As I was in the middle of writing this article the direction of the article changed thanks to a rather large announcement. Before we get to that announcement, the original impetus was the trend of major baseball writers and sites continuing to write about major league stats and milestones while not incorporating Negro Leagues stats into the mix. A specific article about Shohei Ohtani compared him to Babe Ruth by extolling that no one in the major leagues had done what Ohtani is doing in over 100 years. This raised my ire because Bullet Rogan and Martín Dihigo, just to name a few players, did exist.
I was halfway through that article when Baseball Reference announced that they had now added all the recognized Negro major leagues stats to their major league stats section. It was an important change that needed to happen, and it is great that it finally happened. That being said, the announcement rubbed me the wrong way in its tenor and its presentation. There were a couple of throwaway lines about The Negro Leagues always being major leagues as well as an admission that the site had intended to add Negro Leagues stats to their major league section before Major League Baseball decided to acknowledge the Negro Leagues as major leagues. These points didn’t stick out, rather what the announcement felt like was a celebration of the step that Baseball Reference was taking in adding these stats to the major league section.
These two occurrences are related and that’s why my article stopped dead in its tracks and had to be rewritten. They both deal with the issue of omission and of a call to authority. In the case of baseball writers and the major stat sites, they have had the ability for years now to recognize the Negro Leagues as the major leagues they very much were and chose not to take that action. For any stat site to now celebrate their inclusion feels like a hollow gesture. Sure, it’s great the stats are being included, but if they should have been included for decades now and weren’t then there’s really not much to actually celebrate, is there?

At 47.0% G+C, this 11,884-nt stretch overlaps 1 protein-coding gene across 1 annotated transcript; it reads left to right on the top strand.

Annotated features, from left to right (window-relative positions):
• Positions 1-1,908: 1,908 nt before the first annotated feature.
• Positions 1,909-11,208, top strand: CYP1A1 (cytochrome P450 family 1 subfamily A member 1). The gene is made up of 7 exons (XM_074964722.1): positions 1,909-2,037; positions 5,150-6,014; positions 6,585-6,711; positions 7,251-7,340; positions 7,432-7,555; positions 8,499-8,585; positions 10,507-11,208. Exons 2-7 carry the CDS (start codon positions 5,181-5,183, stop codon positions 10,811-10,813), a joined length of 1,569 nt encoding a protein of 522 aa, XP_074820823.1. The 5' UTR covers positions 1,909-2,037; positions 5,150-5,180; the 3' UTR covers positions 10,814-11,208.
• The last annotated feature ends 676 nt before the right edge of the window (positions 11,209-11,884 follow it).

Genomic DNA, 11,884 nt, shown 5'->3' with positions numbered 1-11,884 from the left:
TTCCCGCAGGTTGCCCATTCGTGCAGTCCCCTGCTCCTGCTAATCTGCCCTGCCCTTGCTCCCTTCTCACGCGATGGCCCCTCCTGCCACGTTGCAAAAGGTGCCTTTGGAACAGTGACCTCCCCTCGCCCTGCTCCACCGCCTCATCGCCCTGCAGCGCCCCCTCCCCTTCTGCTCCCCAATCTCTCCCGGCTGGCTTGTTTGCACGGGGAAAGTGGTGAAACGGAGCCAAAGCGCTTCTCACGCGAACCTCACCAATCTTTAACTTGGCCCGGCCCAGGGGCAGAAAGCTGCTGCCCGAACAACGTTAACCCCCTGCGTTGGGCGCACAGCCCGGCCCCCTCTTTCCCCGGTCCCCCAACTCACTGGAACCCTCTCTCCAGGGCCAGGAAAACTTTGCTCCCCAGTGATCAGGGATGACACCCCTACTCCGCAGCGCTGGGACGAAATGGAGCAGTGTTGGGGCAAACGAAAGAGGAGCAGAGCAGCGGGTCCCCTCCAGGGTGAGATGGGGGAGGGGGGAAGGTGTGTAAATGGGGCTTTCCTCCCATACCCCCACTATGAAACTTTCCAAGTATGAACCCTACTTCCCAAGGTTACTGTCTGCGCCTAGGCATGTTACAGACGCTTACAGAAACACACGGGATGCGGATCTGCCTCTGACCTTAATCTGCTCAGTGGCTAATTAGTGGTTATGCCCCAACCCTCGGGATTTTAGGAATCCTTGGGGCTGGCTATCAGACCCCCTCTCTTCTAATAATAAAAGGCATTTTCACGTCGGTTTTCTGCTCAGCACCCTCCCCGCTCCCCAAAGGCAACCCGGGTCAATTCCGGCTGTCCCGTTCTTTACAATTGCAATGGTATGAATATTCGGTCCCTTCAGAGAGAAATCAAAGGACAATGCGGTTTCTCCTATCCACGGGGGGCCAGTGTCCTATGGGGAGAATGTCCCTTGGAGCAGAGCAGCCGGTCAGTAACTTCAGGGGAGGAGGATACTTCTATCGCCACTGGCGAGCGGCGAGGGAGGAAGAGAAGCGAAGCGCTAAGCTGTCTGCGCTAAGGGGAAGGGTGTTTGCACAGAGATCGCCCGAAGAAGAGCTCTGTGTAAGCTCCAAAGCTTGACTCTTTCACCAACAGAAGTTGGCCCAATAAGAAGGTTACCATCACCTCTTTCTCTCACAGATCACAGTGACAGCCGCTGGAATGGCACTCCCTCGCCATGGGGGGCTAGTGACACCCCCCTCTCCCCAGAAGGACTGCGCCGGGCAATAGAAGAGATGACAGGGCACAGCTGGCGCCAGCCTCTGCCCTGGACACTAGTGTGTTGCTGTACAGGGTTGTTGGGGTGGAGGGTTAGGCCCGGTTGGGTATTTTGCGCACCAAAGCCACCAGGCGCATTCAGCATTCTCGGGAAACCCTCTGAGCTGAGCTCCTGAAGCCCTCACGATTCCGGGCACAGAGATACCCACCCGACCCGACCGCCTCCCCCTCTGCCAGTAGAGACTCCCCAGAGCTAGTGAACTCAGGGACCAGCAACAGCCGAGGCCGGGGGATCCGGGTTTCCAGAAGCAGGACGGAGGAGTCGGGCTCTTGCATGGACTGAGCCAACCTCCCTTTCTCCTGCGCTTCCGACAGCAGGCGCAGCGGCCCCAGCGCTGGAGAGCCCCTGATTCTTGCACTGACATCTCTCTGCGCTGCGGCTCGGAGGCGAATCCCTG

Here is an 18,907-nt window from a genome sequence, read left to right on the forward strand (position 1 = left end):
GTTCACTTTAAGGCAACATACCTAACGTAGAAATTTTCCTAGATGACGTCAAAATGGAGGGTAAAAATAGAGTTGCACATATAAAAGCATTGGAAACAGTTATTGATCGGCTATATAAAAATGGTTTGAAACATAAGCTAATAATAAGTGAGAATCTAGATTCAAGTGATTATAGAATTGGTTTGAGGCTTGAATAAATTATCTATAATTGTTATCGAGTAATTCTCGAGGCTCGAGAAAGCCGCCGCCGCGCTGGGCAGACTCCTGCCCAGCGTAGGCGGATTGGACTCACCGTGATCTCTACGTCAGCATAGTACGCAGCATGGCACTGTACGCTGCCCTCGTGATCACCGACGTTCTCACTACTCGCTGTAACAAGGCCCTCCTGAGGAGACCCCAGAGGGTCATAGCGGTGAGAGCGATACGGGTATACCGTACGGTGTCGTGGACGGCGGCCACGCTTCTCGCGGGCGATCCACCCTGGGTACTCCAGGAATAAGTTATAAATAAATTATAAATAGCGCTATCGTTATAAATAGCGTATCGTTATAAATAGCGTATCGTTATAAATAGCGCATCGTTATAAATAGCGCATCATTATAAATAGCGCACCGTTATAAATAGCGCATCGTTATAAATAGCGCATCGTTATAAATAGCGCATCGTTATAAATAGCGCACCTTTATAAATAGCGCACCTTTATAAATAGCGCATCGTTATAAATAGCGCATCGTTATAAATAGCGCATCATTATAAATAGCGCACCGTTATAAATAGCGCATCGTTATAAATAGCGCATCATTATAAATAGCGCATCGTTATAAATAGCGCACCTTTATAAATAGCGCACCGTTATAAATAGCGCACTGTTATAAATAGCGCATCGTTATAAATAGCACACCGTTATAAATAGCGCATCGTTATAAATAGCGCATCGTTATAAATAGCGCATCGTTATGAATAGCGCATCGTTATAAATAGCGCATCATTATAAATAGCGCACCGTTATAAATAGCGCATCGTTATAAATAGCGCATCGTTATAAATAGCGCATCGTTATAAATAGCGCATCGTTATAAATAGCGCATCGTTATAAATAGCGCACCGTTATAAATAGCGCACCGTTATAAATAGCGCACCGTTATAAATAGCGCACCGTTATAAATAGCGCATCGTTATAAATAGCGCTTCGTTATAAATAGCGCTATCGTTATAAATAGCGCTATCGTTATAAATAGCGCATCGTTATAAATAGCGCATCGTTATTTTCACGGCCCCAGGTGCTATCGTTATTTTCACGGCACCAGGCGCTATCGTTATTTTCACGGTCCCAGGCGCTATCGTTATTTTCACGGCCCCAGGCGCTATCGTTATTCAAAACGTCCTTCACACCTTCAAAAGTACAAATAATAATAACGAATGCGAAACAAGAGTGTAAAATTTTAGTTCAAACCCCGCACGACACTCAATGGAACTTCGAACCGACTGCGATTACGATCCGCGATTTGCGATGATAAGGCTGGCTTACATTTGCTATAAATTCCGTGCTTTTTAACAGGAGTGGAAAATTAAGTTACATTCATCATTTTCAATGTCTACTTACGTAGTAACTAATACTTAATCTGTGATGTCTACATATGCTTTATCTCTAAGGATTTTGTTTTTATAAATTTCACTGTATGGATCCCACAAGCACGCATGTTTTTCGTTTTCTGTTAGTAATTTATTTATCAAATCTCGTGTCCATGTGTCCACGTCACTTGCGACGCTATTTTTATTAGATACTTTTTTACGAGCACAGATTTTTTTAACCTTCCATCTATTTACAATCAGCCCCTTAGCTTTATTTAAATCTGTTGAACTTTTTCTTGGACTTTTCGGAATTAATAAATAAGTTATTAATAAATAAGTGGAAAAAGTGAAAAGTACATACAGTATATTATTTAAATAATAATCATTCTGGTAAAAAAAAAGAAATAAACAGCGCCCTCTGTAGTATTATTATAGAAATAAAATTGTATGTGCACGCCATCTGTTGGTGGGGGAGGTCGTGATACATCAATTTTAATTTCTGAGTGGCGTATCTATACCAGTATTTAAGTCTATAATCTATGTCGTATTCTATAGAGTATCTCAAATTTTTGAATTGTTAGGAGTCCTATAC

The driving force behind all of this, especially in the case of the writers, is the idea of MLB as an arbiter of history. That has been the boogeyman they have fallen back on throughout the years whenever the topic of the Negro Leagues major league status was brought up. Until MLB made it official, well, then they weren’t actual major leagues, now were they? That approach exists out of laziness and the desire to create a villain to shield yourself from criticism. By putting it all on MLB’s shoulders (which, as far as villains go the organization that fought for segregation for much of their existence is a really capable villain) the writers abdicated themselves from responsibility. That made it okay to write articles about Ohtani and compare him to Ruth while ignoring all the great Negro Leagues two-way players.
The villain eventually laid down and MLB decided they could graciously allow the Negro League major league status. Those who have read me long enough know that I do not believe MLB is an arbiter of history and it is not up to them to decide what league is and isn’t major. However, this time I’m more concerned with the fact that they made that announcement and the majority of writers didn’t really change how they approached the discussion of the major leagues. At first, there were references to the Negro Leagues here and there. Then after a month or so only a small number of writers continued to attempt to include the Negro Leagues in their discussions of the major leagues.
Sean Forman, the man behind Baseball Reference, did reply to a tweet of mine where he addressed my concerns over his site’s role in this issue,
That’s not a reaction that I expected and I am glad that Forman appears to be operating with a level of responsibility for his site leaving the Negro Leagues on the outside looking in for far too long. Contrast that with the reaction of the Society for American Baseball Research which turned to name-calling instead of accepting any responsibility for not recognizing the Negro League as major leagues sooner and Forman’s response is a breath of fresh air. What about the writers? That’s the big question remaining, will they take responsibility and start adding Negro League players, facts, and stats to their articles? Or, will they continue doing what they did the past few months and ignore the Negro Leagues while still only focusing on the white major leagues? I’d love for it to be the former, but we shall see.
Lead photo courtesy of Unknown – Negro Leagues Baseball Museum